7 Questions To Ask Before You Move In With Your Boyfriend
According to results from a recent GfK Roper poll, more than 80% of divorced Americans still believe in marriage, but we all know more than half of marriages don’t make it, for various reasons.
Cupid, the ancient Roman god of love, was blind. In mythology, he’s been represented as a cherub, a perpetual baby, (someone without wisdom or judgment) who flies around zapping people with his arrows. This is a great metaphor for the sensation of falling in love instantly, otherwise known as limerance, lust or blind love. Unfortunately, lust doesn’t last, and love isn’t blind forever.
Creating a successful relationship takes a lot more than believing in Cupid, love, marriage or romance. Instead of blundering blindly through the stages of commitment, you can begin building the solid basis your relationship needs by asking yourself some questions. Here are some to consider before moving in together or making emotional and financial commitments:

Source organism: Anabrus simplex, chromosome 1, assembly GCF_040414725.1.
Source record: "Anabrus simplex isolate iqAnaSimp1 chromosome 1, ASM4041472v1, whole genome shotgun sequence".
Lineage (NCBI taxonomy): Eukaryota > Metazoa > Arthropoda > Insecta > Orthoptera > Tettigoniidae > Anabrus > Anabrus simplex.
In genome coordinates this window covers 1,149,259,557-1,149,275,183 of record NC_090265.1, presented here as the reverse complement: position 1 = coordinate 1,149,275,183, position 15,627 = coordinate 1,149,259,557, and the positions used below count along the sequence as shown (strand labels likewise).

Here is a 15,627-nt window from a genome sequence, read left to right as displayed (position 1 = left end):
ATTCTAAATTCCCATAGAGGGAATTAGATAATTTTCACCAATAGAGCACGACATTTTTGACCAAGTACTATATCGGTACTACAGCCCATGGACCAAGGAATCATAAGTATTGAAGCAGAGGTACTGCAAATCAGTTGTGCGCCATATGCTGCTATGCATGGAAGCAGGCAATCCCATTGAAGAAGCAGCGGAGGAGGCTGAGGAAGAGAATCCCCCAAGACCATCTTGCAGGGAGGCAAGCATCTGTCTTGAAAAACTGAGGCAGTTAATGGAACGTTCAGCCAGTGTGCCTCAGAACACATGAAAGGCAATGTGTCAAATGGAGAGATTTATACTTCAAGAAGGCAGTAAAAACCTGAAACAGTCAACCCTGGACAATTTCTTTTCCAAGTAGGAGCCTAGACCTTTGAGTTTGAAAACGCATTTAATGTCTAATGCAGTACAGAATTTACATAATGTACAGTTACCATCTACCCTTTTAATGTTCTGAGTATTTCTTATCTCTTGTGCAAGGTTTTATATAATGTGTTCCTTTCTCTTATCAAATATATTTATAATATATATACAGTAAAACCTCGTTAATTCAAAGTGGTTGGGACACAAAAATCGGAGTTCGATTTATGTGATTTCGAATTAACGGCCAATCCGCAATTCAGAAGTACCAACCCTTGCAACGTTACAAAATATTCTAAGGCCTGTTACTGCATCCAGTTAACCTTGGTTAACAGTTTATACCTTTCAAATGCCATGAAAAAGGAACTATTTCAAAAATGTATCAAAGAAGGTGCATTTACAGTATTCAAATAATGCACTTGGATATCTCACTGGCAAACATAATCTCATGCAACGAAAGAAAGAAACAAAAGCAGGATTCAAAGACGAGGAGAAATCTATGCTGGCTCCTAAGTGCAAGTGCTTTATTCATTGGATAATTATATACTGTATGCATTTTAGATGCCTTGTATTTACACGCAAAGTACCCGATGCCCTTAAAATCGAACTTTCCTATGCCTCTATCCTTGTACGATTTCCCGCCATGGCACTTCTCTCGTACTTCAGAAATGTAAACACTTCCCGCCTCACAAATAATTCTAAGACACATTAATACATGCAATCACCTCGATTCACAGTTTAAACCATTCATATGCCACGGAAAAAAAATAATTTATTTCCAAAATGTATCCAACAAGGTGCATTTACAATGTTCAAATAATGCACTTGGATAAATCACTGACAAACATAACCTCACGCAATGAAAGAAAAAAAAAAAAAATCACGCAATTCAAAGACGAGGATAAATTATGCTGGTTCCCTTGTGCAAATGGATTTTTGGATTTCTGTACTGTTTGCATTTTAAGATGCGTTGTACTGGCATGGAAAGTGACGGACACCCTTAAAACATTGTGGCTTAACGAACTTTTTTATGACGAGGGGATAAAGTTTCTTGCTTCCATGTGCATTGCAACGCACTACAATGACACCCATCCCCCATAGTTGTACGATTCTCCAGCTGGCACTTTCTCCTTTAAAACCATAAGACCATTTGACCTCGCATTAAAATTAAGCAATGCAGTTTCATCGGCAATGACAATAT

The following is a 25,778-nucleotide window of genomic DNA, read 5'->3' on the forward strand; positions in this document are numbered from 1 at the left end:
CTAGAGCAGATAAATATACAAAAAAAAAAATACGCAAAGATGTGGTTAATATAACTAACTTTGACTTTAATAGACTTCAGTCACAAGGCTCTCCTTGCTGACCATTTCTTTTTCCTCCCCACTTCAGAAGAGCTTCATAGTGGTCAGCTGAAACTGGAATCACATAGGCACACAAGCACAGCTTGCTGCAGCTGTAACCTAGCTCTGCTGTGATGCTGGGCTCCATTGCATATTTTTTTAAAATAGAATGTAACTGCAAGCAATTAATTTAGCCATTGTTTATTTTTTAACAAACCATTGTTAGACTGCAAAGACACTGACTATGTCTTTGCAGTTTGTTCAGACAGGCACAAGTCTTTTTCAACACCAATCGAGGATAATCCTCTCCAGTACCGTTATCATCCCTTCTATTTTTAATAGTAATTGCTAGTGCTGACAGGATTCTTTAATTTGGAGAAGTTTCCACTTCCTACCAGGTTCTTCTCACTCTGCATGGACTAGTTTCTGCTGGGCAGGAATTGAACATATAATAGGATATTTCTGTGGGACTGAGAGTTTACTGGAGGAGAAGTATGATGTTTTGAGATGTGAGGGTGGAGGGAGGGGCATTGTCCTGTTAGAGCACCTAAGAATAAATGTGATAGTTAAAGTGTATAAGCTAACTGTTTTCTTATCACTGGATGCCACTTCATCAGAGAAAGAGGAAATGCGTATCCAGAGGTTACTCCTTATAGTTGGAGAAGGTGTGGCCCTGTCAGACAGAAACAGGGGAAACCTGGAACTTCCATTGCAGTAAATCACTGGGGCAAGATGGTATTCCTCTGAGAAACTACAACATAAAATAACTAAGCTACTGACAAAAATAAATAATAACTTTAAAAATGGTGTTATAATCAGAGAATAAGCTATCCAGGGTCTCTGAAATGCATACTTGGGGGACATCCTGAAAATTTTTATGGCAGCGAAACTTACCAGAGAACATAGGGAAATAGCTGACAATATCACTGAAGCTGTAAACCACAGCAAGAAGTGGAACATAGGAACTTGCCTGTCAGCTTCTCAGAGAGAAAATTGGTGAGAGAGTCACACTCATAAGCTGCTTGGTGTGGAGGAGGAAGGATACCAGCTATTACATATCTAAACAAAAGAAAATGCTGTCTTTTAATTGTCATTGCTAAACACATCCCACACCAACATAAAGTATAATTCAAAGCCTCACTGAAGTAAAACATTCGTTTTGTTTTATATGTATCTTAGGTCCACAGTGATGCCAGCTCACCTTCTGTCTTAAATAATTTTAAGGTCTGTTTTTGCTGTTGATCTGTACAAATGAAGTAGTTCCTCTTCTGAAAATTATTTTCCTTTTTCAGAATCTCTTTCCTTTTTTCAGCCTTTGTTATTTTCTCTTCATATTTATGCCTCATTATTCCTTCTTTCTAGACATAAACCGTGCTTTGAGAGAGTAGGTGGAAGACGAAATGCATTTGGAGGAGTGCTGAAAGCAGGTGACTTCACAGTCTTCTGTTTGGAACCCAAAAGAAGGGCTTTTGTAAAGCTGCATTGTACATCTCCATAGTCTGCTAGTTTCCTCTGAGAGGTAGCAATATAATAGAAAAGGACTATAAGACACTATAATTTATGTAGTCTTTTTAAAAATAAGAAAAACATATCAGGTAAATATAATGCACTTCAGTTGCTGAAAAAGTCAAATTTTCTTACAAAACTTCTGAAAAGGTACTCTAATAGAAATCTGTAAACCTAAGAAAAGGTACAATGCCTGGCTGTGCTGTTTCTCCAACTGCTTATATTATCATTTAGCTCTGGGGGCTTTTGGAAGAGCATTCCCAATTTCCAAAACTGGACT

1. What is your definition of commitment?
Whether you know it or not, you and your partner are continuously defining your relationship. If you don’t know what your relationship means to each of you, you risk repeating past mistakes, getting stuck in uncomfortable roles, or fighting about what a healthy relationship is. Talk about what you mean by words such as relationship, commitment, love, and faithfulness. You’ll be amazed by what you learn.
2. Have you discussed finances?
Next to sex, money is the biggest generator of problems, arguments, and resentment in long-term relationships. Couples tend to assume that money should be pooled, but it usually isn’t that easy. A disparity in income can mean struggling about who pays for what, or whose income determines your lifestyle. Different financial habits (one likes to save, the other spends more, or doesn’t keep track) can become a source of argument. For many couples, separating the money makes things run smoother; you don’t wind up struggling for control. You can split expenses evenly, or work out a percentage share if your incomes are different. Whatever you do, learn to talk about money in a businesslike manner.
Read more about love and commitment on YourTango.com